Former bad Liberal leader Michael Ignatieff weighs in ponderously in today’s Globe and Mail on behalf of ditching old goats for the voice of youth. OK, then. You go first.
His piece starts “Now that the Liberal Party leadership is wide open, the way is clear for a new generation to stake out a 21st-century Liberal vision. They have an unprecedented opportunity to rid the party of the baggage of the past and reinvent it as the party of the future.” So you’re scratching your head thinking “Aren’t you the baggage of the past?”
Remember that Ignatieff was born in 1947, so long ago marijuana was spelled with an “h”. He was the voice of radical student youth in the 1960s and a hepcat commentator in 1970s Britain when sideburns were “in,” even groovy. So when he continues “For that to happen, the old guard will have to hand over the keys to the next generation” the obvious question is “Then why are you still talking?”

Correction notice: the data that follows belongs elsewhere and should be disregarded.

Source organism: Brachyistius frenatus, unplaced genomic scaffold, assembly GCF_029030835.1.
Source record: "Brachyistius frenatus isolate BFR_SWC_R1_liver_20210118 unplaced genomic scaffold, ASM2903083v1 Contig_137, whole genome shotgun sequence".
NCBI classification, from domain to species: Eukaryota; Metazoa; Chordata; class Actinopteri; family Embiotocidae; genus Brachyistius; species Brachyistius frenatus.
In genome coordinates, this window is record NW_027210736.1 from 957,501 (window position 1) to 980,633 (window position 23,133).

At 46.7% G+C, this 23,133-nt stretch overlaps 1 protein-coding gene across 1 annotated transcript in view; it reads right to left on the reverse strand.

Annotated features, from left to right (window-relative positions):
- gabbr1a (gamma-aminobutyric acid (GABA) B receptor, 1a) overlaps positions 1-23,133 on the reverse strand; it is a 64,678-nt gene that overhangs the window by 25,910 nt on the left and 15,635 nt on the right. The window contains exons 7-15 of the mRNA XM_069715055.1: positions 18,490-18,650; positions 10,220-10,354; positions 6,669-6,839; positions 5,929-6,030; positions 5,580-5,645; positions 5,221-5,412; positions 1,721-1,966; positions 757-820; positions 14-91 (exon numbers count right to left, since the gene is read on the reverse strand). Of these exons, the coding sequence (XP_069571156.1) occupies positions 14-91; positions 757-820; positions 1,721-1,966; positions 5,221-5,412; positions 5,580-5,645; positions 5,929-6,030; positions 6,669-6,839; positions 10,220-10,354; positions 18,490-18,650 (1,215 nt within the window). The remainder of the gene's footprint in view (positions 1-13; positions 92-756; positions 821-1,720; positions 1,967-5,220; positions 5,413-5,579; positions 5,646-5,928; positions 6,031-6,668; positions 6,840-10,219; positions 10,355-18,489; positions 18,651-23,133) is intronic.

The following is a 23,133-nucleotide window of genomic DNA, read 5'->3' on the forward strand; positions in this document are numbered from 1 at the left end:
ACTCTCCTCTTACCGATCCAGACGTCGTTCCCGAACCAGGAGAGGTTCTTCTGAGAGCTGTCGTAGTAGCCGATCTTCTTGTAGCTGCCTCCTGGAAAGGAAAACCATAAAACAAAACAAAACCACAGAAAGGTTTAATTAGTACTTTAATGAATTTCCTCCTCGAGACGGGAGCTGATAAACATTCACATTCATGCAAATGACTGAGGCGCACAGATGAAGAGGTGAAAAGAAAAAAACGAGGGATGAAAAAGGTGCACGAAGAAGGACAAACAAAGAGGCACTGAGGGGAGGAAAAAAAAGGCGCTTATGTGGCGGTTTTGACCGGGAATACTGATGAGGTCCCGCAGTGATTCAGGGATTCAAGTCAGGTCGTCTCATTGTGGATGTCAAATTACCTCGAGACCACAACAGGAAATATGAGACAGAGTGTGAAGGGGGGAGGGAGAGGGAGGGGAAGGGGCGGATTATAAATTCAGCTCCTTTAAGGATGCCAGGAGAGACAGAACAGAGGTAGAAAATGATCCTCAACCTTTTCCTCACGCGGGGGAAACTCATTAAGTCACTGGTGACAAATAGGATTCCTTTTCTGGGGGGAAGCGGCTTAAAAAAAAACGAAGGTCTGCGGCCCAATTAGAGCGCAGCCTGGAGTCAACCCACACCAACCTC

He has an answer. You see, ”Throughout my political career, I was inspired by young Canadians, by their vision of a green, prosperous and just country, at peace with itself at home, engaged with the world beyond and ambitious to win against the world’s best in science, business, technology and culture.” Right. I meet young people every day who talk just exactly like that.
There are few things sadder than someone who ought to have the benefit of mature wisdom instead trying desperately to recapture the folly of youth. But one who pulls it off qualifies.